Rarely has Illinois had two such strong candidates spending so much - close to $3 million each - in a US Senate race. Incumbent GOP Sen. Charles Percy, seeking a fourth term, is proving an aggressive, resilient campaigner in his all-out effort to keep US Rep. Paul Simon (D), his bow-tied liberal challenger, from toppling him. Polls that showed the two running about even in mid-September now give Percy a slight lead.
Senator Percy, who considers himself a progressive and is chairman of the important Senate Foreign Relations Committee, has been endorsed by both the Chicago Tribune and the Chicago Sun-Times. But Mr. Simon, a five-term congressman from southern Illinois and former newspaper editor, has in hand many of the key labor, black, and other liberal endorsements that were once firmly in the Percy camp.
Business leaders and corporate political-action committees (PACs) also have contributed to Simon's campaign.
Percy has been sharply attacked by a number of single-interest groups, from the National Pro-Life Political Action Committee (although he and Simon have similar stands on abortion) to pro-Israeli PACs whose leaders argue that Simon is the stronger friend of Israel.
Simon, who draws much of his financial support from Jewish sources and favors moving the US Embassy in Israel to Jerusalem, argues that Percy, who favored the sale of AWACS planes to Saudi Arabia, has an ''Arab tilt.'' To help offset such criticism, former US Sen. Jacob K. Javits (R) of New York recently made an appearance in Chicago to underscore Percy's standing as a man of ''good faith'' among friends of Israel.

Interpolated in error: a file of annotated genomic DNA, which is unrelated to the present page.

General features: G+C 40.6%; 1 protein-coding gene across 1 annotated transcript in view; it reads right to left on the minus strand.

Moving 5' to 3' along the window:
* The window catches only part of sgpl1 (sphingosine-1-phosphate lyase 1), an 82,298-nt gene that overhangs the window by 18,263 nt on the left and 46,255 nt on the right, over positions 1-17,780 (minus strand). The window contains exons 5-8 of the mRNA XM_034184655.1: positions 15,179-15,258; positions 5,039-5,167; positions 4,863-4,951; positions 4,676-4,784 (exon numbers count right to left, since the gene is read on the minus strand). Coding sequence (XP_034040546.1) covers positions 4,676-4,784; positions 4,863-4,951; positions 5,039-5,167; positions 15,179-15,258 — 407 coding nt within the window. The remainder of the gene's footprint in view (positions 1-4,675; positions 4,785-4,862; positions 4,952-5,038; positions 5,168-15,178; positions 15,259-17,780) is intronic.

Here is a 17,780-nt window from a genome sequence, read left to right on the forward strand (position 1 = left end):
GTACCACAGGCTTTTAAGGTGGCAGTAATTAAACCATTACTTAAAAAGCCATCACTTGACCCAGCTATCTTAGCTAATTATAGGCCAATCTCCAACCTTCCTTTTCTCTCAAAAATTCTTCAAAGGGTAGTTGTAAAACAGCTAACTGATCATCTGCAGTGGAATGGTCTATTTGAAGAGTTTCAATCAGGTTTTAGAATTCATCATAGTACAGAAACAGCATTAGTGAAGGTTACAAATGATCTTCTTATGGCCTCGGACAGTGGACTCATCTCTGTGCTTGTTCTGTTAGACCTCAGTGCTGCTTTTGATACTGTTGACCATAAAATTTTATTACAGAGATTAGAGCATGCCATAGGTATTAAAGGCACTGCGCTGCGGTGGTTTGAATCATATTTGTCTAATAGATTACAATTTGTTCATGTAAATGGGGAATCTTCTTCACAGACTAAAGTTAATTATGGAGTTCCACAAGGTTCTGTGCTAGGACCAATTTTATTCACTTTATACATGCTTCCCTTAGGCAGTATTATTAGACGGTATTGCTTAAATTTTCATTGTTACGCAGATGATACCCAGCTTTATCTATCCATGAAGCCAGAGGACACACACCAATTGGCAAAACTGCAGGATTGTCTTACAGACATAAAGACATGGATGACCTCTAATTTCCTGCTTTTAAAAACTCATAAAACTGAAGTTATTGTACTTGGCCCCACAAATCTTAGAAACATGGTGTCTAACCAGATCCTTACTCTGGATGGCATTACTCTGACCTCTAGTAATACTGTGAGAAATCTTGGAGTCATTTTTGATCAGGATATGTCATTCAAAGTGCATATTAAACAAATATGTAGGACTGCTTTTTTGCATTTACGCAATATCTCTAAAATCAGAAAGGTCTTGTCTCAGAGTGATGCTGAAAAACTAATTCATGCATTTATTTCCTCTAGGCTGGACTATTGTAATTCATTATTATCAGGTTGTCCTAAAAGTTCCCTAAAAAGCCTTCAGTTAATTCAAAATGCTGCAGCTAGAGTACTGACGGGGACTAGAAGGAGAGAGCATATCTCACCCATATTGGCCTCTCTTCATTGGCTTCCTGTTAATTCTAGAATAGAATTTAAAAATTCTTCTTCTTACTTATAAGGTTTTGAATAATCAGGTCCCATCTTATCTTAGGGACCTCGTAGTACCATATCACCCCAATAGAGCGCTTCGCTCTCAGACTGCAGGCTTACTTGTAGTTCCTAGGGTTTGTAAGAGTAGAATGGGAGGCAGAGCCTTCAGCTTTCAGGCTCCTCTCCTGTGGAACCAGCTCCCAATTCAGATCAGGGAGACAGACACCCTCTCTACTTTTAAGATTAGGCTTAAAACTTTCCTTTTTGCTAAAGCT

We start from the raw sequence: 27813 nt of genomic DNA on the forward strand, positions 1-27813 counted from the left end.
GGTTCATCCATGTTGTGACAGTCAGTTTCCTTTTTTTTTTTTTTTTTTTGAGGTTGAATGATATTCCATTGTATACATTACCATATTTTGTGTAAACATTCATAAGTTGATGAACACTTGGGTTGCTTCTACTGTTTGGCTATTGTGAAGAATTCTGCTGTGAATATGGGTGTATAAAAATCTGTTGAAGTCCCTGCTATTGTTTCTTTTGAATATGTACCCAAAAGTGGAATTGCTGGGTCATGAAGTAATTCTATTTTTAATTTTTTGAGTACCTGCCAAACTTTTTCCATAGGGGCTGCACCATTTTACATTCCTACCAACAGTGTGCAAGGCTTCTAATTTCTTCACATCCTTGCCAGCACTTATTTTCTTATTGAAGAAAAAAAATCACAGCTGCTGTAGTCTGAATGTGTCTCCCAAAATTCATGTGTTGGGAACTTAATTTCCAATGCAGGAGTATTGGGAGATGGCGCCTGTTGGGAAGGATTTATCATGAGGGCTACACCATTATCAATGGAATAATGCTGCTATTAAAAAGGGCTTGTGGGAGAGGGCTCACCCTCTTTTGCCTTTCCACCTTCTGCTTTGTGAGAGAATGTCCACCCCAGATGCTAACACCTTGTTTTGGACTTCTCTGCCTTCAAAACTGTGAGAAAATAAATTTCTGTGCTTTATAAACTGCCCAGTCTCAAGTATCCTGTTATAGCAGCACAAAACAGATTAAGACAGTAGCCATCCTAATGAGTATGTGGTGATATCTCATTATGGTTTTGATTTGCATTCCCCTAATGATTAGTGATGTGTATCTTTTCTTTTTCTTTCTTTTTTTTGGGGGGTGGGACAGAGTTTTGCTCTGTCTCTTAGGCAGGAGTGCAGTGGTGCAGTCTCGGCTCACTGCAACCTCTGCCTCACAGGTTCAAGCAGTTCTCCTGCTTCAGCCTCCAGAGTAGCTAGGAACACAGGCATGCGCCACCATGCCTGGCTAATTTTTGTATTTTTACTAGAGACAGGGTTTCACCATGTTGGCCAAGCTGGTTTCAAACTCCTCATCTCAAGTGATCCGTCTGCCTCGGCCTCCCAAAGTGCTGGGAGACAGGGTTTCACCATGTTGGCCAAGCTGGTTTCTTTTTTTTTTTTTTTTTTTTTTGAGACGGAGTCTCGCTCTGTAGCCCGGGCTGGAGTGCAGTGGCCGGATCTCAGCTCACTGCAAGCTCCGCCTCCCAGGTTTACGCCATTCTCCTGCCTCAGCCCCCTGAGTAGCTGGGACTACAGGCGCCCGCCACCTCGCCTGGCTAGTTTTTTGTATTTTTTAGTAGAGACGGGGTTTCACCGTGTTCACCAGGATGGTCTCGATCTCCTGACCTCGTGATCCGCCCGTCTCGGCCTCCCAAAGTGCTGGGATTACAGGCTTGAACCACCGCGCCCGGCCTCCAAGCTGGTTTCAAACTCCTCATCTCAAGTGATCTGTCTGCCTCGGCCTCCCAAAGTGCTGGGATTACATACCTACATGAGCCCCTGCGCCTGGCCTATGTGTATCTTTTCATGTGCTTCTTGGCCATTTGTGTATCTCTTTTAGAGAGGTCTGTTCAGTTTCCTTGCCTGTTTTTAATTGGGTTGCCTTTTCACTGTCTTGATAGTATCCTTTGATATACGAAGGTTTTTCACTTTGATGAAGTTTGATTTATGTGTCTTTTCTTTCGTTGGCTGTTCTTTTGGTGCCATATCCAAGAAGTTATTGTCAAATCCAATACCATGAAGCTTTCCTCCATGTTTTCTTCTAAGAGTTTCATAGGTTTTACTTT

Although Percy drew the Rev. Jesse Jackson's endorsement and one-third of Chicago's black vote in his last election, Chicago Mayor Harold Washington's active involvement in a Simon ad campaign this time - accusing Percy of ''betraying us'' and of being ''bad for Chicago'' - is expected to keep black support for the senator minimal.
Like many Democrats these days, Simon favors some limits on free trade, a nuclear freeze, and a public jobs program. He wants more federal funds for education, job training, and expansion of medicaid. He argues that he can do a more effective job than Percy of bringing federal funds to Illinois. Often calling attention to Percy's personal wealth and reputation for aloofness, Simon stresses his opponent's support for corporate tax breaks and says the Republican is satisfied with the status quo.
Simon insists that Percy, who has not always supported Reagan policies in years past, has shifted to a stance of almost total loyalty now that the Chief Executive has become so popular. After Simon launched a series of ads that accused Percy of flip-flopping on a variety of issues, the senator's campaign produced a counterseries of ''Simon says ... (but) Simon does'' ads that suggest that Simon himself has been less than consistent. Percy paints his opponent as an ultraliberal who is ''addicted'' to taxes.
In a heated mid-October debate, Simon chastised Percy for an ad suggesting that the Democrat would raise taxes by $200 billion, or more than twice as much as Mondale proposes. Simon called the ad an intentional distortion of his position. Arguing that Percy's plan to reduce the deficit is ''right here on this blank sheet of paper,'' Simon stressed that his proposal was merely to close tax loopholes and cut federal spending. Percy said he could see why Simon was embarrassed, but that a tax by any other name is still a tax. Nonetheless he pulled his ad, at least temporarily, the next day.
Last of six pages on regional contests in the Nov. 6 election. Previous pages appeared Sept. 6 and 20, Oct. 11, 23, and 26.